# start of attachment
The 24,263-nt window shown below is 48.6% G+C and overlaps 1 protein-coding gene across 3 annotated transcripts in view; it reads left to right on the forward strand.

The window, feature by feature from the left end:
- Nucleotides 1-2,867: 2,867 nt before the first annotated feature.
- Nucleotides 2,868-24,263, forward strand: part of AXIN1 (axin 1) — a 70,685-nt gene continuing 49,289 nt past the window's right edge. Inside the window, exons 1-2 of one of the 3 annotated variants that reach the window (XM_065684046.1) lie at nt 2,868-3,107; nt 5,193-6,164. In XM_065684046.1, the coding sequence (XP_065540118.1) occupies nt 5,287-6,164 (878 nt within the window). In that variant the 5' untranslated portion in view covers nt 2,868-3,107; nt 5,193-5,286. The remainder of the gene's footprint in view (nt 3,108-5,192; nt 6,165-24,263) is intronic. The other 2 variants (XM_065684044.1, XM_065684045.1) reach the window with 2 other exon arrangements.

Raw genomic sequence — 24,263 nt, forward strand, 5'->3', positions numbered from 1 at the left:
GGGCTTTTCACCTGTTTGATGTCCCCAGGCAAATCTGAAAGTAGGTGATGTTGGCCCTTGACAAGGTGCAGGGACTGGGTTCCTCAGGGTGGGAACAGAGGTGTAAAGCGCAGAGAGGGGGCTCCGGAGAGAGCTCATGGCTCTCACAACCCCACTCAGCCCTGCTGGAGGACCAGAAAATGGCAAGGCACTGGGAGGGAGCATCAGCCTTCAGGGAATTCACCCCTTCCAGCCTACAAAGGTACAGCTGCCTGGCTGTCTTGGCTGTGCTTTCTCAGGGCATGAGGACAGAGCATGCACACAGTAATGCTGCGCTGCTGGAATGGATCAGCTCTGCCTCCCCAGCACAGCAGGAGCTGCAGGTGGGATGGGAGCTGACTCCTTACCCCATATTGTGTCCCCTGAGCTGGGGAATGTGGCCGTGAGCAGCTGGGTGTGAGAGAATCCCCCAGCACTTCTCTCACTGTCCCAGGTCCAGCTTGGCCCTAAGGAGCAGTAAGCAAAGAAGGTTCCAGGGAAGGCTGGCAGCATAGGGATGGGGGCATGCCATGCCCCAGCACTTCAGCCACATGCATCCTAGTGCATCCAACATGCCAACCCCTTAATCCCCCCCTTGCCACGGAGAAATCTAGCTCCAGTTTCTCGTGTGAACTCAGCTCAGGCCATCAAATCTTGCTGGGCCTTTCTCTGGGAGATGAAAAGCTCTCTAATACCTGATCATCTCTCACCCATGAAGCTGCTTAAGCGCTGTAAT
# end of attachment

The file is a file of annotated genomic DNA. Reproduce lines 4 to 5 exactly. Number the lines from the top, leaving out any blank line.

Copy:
- Nucleotides 2,868-24,263, forward strand: part of AXIN1 (axin 1) — a 70,685-nt gene continuing 49,289 nt past the window's right edge. Inside the window, exons 1-2 of one of the 3 annotated variants that reach the window (XM_065684046.1) lie at nt 2,868-3,107; nt 5,193-6,164. In XM_065684046.1, the coding sequence (XP_065540118.1) occupies nt 5,287-6,164 (878 nt within the window). In that variant the 5' untranslated portion in view covers nt 2,868-3,107; nt 5,193-5,286. The remainder of the gene's footprint in view (nt 3,108-5,192; nt 6,165-24,263) is intronic. The other 2 variants (XM_065684044.1, XM_065684045.1) reach the window with 2 other exon arrangements.

Raw genomic sequence — 24,263 nt, forward strand, 5'->3', positions numbered from 1 at the left: